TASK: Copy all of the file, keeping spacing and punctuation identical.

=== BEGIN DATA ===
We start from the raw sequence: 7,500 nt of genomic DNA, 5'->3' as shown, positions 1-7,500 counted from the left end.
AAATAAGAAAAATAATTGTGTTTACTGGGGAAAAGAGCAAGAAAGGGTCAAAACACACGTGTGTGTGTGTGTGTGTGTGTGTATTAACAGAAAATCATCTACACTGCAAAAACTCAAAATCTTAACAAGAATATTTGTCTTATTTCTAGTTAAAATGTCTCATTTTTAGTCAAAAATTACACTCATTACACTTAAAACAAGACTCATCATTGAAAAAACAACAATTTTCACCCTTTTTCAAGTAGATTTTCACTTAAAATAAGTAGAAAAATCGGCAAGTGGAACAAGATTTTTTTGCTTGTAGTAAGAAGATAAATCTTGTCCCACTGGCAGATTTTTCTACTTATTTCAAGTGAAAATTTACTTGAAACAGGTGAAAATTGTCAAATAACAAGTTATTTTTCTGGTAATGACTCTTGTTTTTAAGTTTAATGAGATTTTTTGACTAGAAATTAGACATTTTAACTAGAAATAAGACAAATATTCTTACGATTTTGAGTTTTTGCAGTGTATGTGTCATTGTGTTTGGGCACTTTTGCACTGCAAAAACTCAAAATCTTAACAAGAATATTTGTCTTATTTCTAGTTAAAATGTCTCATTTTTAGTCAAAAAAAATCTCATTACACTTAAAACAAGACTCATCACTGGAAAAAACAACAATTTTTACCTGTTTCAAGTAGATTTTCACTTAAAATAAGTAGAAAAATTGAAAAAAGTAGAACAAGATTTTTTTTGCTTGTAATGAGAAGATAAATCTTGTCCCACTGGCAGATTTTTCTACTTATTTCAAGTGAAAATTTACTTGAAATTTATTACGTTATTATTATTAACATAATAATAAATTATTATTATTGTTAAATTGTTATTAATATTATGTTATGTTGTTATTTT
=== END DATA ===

We start from the raw sequence: 7,500 nt of genomic DNA, 5'->3' as shown, positions 1-7,500 counted from the left end.
AAATAAGAAAAATAATTGTGTTTACTGGGGAAAAGAGCAAGAAAGGGTCAAAACACACGTGTGTGTGTGTGTGTGTGTGTGTATTAACAGAAAATCATCTACACTGCAAAAACTCAAAATCTTAACAAGAATATTTGTCTTATTTCTAGTTAAAATGTCTCATTTTTAGTCAAAAATTACACTCATTACACTTAAAACAAGACTCATCATTGAAAAAACAACAATTTTCACCCTTTTTCAAGTAGATTTTCACTTAAAATAAGTAGAAAAATCGGCAAGTGGAACAAGATTTTTTTGCTTGTAGTAAGAAGATAAATCTTGTCCCACTGGCAGATTTTTCTACTTATTTCAAGTGAAAATTTACTTGAAACAGGTGAAAATTGTCAAATAACAAGTTATTTTTCTGGTAATGACTCTTGTTTTTAAGTTTAATGAGATTTTTTGACTAGAAATTAGACATTTTAACTAGAAATAAGACAAATATTCTTACGATTTTGAGTTTTTGCAGTGTATGTGTCATTGTGTTTGGGCACTTTTGCACTGCAAAAACTCAAAATCTTAACAAGAATATTTGTCTTATTTCTAGTTAAAATGTCTCATTTTTAGTCAAAAAAAATCTCATTACACTTAAAACAAGACTCATCACTGGAAAAAACAACAATTTTTACCTGTTTCAAGTAGATTTTCACTTAAAATAAGTAGAAAAATTGAAAAAAGTAGAACAAGATTTTTTTTGCTTGTAATGAGAAGATAAATCTTGTCCCACTGGCAGATTTTTCTACTTATTTCAAGTGAAAATTTACTTGAAATTTATTACGTTATTATTATTAACATAATAATAAATTATTATTATTGTTAAATTGTTATTAATATTATGTTATGTTGTTATTTT